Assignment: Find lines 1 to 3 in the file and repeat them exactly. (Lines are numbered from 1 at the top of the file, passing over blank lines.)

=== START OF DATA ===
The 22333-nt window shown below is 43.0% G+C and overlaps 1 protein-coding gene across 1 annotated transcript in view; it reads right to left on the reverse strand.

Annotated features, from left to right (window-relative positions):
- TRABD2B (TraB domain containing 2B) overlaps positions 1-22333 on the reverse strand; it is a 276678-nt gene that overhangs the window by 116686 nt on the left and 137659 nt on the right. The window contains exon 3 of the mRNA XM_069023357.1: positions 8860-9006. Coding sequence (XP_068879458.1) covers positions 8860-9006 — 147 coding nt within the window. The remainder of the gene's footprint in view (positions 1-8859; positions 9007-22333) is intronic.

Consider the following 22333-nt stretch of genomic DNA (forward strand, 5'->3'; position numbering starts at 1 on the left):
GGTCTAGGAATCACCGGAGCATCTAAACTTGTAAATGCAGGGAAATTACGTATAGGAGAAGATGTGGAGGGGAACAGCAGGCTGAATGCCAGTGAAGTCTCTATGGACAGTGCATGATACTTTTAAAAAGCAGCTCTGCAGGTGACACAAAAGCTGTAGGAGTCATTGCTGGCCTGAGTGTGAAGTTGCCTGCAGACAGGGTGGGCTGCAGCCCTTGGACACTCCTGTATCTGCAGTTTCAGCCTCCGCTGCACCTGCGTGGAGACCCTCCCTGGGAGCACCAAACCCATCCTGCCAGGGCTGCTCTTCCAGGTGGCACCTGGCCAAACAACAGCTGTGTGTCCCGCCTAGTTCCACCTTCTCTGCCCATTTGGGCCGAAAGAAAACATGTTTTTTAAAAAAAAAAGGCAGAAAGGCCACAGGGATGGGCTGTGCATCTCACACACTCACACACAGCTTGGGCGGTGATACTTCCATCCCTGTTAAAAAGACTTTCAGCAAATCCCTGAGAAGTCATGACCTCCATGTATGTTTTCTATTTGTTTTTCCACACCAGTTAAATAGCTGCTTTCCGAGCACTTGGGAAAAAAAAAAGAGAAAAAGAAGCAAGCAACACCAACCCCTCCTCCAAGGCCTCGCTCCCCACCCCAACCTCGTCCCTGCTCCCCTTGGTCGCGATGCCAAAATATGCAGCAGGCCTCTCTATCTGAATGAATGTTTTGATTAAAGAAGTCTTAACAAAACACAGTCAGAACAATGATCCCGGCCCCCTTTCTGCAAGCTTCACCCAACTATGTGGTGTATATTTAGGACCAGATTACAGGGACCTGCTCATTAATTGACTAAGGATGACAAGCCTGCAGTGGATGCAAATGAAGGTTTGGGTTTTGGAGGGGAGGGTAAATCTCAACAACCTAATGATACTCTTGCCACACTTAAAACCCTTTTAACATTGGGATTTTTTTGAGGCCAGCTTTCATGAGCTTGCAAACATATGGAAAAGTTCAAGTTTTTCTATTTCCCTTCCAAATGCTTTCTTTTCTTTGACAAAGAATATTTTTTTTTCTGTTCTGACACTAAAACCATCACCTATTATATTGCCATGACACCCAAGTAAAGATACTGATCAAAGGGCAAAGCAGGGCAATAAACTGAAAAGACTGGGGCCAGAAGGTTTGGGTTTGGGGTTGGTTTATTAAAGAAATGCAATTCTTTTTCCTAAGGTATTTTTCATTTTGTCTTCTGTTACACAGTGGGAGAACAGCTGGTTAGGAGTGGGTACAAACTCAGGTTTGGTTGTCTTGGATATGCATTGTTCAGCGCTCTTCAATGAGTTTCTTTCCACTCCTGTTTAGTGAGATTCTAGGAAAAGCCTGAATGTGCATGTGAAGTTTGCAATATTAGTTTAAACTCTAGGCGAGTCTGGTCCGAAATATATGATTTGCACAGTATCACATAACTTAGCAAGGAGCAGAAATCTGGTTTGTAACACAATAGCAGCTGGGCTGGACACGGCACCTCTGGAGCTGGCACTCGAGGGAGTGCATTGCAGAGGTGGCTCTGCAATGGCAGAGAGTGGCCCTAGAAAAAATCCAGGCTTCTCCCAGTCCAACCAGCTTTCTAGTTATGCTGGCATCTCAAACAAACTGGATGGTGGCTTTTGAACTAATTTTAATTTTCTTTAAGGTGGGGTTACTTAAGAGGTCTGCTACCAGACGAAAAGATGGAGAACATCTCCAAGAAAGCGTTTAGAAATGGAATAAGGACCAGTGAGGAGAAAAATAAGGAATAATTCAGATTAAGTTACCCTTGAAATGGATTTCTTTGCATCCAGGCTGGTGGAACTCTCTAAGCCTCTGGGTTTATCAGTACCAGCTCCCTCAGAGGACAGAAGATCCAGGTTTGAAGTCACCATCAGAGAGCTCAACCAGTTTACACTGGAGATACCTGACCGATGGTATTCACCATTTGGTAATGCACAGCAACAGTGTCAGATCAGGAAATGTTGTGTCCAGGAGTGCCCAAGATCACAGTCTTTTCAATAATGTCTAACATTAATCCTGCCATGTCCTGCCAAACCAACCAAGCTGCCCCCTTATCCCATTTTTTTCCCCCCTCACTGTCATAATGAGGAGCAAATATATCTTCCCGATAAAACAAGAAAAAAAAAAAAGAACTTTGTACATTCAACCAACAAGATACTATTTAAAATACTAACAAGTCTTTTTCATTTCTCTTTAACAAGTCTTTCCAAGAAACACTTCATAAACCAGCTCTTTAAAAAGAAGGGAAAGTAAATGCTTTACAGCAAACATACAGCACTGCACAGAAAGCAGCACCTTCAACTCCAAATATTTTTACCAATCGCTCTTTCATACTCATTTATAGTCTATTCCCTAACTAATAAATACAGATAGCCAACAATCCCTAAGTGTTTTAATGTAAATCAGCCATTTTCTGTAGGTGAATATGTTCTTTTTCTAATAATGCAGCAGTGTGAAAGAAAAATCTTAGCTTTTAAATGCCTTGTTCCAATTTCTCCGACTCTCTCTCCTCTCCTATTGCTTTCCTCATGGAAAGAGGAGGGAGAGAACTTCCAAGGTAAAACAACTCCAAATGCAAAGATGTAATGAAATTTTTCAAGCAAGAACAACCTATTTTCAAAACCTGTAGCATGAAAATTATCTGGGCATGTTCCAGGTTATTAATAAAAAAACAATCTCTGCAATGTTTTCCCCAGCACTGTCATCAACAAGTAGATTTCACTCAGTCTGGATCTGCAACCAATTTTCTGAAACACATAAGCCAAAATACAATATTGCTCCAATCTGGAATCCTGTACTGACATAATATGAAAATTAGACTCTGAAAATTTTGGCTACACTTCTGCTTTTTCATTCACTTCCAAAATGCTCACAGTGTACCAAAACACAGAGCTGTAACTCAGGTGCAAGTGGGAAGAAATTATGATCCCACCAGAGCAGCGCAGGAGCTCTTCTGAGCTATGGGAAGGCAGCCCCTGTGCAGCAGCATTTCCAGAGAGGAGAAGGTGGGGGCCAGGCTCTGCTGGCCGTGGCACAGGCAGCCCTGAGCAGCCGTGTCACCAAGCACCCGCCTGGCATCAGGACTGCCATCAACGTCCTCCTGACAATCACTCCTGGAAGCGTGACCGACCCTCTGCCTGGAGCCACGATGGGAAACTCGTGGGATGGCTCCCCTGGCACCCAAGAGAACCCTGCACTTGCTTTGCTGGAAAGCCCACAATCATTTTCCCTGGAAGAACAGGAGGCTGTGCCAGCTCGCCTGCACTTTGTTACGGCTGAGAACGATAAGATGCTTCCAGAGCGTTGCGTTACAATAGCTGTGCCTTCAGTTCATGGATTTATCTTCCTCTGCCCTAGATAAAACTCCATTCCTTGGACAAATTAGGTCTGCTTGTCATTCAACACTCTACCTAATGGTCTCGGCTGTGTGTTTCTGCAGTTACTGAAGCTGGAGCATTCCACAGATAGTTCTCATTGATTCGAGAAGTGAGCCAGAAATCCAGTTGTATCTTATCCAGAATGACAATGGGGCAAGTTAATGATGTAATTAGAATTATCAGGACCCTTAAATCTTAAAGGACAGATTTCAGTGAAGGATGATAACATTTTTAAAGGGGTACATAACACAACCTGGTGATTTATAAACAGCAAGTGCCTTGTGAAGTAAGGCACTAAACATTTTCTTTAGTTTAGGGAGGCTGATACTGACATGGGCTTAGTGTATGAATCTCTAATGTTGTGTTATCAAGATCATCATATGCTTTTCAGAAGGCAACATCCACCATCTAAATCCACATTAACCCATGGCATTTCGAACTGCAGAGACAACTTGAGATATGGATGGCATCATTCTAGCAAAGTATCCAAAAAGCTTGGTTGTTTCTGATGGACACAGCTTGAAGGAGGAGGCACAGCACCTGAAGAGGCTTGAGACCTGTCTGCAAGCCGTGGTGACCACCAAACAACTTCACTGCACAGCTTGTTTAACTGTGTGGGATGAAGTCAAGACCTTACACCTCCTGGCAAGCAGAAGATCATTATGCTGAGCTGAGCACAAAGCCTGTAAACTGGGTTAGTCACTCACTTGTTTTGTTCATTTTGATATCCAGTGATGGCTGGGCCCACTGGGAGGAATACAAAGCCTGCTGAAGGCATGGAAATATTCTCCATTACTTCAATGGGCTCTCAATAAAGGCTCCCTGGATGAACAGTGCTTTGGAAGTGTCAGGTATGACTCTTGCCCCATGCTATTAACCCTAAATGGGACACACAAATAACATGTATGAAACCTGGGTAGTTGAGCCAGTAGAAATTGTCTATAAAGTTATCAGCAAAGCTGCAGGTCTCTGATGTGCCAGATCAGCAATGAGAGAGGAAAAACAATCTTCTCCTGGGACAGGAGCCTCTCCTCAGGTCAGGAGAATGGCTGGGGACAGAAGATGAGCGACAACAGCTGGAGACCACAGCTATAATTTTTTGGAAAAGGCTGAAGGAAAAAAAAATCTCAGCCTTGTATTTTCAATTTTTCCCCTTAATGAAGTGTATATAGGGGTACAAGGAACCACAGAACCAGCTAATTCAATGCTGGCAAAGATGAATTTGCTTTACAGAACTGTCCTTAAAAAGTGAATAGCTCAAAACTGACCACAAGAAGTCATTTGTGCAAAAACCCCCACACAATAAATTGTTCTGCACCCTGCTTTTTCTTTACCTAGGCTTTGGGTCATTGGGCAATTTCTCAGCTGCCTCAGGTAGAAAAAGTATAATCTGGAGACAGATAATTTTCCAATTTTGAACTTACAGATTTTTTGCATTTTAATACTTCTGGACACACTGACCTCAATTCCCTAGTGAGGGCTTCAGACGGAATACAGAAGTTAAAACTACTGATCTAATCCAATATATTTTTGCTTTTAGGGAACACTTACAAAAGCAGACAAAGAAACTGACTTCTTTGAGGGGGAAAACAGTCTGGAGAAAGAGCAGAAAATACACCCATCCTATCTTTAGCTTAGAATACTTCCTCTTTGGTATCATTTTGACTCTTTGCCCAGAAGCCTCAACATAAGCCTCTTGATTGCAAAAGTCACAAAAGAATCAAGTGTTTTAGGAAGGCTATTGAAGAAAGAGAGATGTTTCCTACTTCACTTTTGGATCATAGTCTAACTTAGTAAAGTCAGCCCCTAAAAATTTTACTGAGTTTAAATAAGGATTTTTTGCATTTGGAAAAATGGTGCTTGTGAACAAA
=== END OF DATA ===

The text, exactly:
The 22333-nt window shown below is 43.0% G+C and overlaps 1 protein-coding gene across 1 annotated transcript in view; it reads right to left on the reverse strand.

Annotated features, from left to right (window-relative positions):
- TRABD2B (TraB domain containing 2B) overlaps positions 1-22333 on the reverse strand; it is a 276678-nt gene that overhangs the window by 116686 nt on the left and 137659 nt on the right. The window contains exon 3 of the mRNA XM_069023357.1: positions 8860-9006. Coding sequence (XP_068879458.1) covers positions 8860-9006 — 147 coding nt within the window. The remainder of the gene's footprint in view (positions 1-8859; positions 9007-22333) is intronic.